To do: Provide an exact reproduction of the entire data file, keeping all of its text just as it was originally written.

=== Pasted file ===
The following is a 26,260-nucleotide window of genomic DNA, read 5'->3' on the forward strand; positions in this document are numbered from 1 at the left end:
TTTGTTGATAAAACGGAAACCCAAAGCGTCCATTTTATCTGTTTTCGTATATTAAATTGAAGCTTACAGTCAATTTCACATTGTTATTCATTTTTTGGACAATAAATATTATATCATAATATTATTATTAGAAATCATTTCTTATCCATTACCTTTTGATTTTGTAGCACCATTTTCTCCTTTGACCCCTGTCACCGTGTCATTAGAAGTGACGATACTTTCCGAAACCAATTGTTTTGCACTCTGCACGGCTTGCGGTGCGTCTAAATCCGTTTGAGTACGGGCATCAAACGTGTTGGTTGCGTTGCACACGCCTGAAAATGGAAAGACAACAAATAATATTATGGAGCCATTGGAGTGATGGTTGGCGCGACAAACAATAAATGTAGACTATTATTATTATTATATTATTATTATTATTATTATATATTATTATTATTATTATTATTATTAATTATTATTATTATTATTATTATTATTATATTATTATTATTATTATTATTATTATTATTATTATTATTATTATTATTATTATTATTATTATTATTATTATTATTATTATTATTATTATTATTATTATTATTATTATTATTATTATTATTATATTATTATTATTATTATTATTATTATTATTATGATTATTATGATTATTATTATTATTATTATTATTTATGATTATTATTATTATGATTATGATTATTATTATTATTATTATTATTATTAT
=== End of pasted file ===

The following is a 26,260-nucleotide window of genomic DNA, read 5'->3' on the forward strand; positions in this document are numbered from 1 at the left end:
TTTGTTGATAAAACGGAAACCCAAAGCGTCCATTTTATCTGTTTTCGTATATTAAATTGAAGCTTACAGTCAATTTCACATTGTTATTCATTTTTTGGACAATAAATATTATATCATAATATTATTATTAGAAATCATTTCTTATCCATTACCTTTTGATTTTGTAGCACCATTTTCTCCTTTGACCCCTGTCACCGTGTCATTAGAAGTGACGATACTTTCCGAAACCAATTGTTTTGCACTCTGCACGGCTTGCGGTGCGTCTAAATCCGTTTGAGTACGGGCATCAAACGTGTTGGTTGCGTTGCACACGCCTGAAAATGGAAAGACAACAAATAATATTATGGAGCCATTGGAGTGATGGTTGGCGCGACAAACAATAAATGTAGACTATTATTATTATTATATTATTATTATTATTATTATATATTATTATTATTATTATTATTATTAATTATTATTATTATTATTATTATTATTATATTATTATTATTATTATTATTATTATTATTATTATTATTATTATTATTATTATTATTATTATTATTATTATTATTATTATTATTATTATTATTATTATTATTATTATTATTATTATTATTATATTATTATTATTATTATTATTATTATTATTATGATTATTATGATTATTATTATTATTATTATTATTTATGATTATTATTATTATGATTATGATTATTATTATTATTATTATTATTATTAT